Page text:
Grandparent and kinship care is a growing trend in Australia.  It is the fastest growing form of out-of-home care for children in all Australian jurisdictions.  Key findings from a recent study of grandparents as primary carers of their grandchildren found that 2/3 of grandparent carers are severely financially disadvantaged, relying on a government benefit, pension or allowance as their main source of income.[7]  The Australian Parliament Senate Standing Committee on Community Affairs conducted an Inquiry into Grandparents who take primary responsibility for raising their grandchildren in 2014.  One of the common themes in the submissions to the inquiry was the extreme financial stress and insecurity experienced by many grandparent carers.[8]  In order for grandparent and kinship carers to continue to play this important role of providing a safe and secure environment for children who have experienced family and domestic violence, it is critical that there are support services designed to meet their particular needs. Such supports include, but are not limited to:

  • financial support for grandparent and kinship carers
  • effective systems to disseminate information about the payments and services that are available to grandparent and kinship carers, including Grandparent Advisers in Centrelink Offices
  • specialised counselling support to help with the often very conflicted family relationships which grandparent and kinship carers must negotiate.

Marginalised groups

Family and domestic violence occurs in all sections of the Australian community; however, some children experience a greater risk of harm from family and domestic violence, related to their social marginalisation and isolation. These include Aboriginal and Torres Strait Islander (ATSI) children, children from culturally and linguistic diverse (CALD) communities, children with disability, and children living in rural and remote communities.

In recent years there has been considerable attention and resources directed to family violence in ATSI communities, yet it remains the case that the impact of family and domestic violence is experienced by ATSI children disproportionately compared to non-Indigenous children in Australia.  The rate of family and domestic violence victimisation among Indigenous Australians is four to six times higher than rates among non-Indigenous Australians.[9] An Aboriginal or Torres Strait Islander child is around eight times more likely to be in the child protection system and eleven times more likely to be in out-of-home care than a non-Indigenous child.[10]  Families Australia commends the Secretariat of National Aboriginal and Islander Child Care (SNAICC) for its work in the area of family and domestic violence and its impact on children, with the development of training resources such as Through Young Black Eyes, A handbook to protect Aboriginal and Torres Strait Islander children from the impact of family violence and child abuse.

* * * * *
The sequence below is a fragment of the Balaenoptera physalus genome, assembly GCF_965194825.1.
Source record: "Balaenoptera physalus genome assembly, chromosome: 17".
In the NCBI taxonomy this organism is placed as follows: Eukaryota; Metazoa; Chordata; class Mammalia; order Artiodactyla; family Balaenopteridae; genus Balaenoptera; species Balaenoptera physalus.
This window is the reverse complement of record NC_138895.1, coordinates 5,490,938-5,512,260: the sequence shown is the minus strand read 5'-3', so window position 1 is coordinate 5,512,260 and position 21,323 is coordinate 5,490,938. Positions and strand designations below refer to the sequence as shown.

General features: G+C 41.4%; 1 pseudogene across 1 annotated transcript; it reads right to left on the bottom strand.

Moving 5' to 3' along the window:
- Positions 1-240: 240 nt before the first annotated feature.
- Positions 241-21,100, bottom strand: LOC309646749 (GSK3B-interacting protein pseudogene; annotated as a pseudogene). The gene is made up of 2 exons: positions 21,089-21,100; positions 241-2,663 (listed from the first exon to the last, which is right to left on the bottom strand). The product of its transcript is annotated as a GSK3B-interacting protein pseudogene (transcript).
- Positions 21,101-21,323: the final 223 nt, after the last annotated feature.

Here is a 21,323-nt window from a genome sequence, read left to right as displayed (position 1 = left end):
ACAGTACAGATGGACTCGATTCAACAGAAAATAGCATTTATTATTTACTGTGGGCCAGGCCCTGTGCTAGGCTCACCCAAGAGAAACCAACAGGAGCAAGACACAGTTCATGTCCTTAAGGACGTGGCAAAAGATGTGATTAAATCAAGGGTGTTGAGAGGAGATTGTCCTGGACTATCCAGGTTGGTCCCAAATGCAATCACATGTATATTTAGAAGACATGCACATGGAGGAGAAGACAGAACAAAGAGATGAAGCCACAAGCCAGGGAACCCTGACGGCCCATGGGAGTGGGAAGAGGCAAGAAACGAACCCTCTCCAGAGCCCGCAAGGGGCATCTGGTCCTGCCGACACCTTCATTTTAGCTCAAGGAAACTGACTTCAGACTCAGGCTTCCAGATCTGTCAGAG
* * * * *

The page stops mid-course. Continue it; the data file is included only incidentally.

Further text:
Insufficient attention has been given to the needs of children from CALD communities who experience family and domestic violence.  It is acknowledged that in contemporary Australia many CALD women and children experience social isolation, have little or no knowledge of support services and are disadvantaged in accessing services.  The limited research available suggests a greater risk of family and domestic violence, and a higher risk of death of a mother from family and domestic violence in CALD communities.  Women from CALD backgrounds are less likely to report family and domestic violence to police or access mainstream services.  Mainstream approaches to family and domestic violence support often have an inadequate understanding of the complex intersection of such factors as culture, gender and previous trauma related to their refugee experience, and the impact this has on women and children experiencing family and domestic violence.  There is a need for deeper consideration to be given to how CALD children, especially refugees, and children of refugees, can most effectively be helped when they experience family and domestic violence.  Families Australia commends the CALD Safe from the Start project of the Phoenix Centre in Hobart which has conducted research and developed training resources on the needs of CALD children who have experienced family and domestic violence.[11]

Australian governments have a number of national frameworks and strategies that include mention of children with disability.  These include the National Framework for Protecting Australia’s Children 2009-2020, the National Plan to Reduce Violence against Women and their Children 2010-2022, and the National Disability Strategy 2010-2020.  While implementation of these frameworks/strategies is progressing, much more needs to be done to address the issues facing children with disabilities experiencing family and domestic violence.  Such measures might include, for example: access to targeted respectful relationships programmes for children and adolescents with disability and their families, and training for professionals about how to identify and respond appropriately to children with disability experiencing family and domestic violence.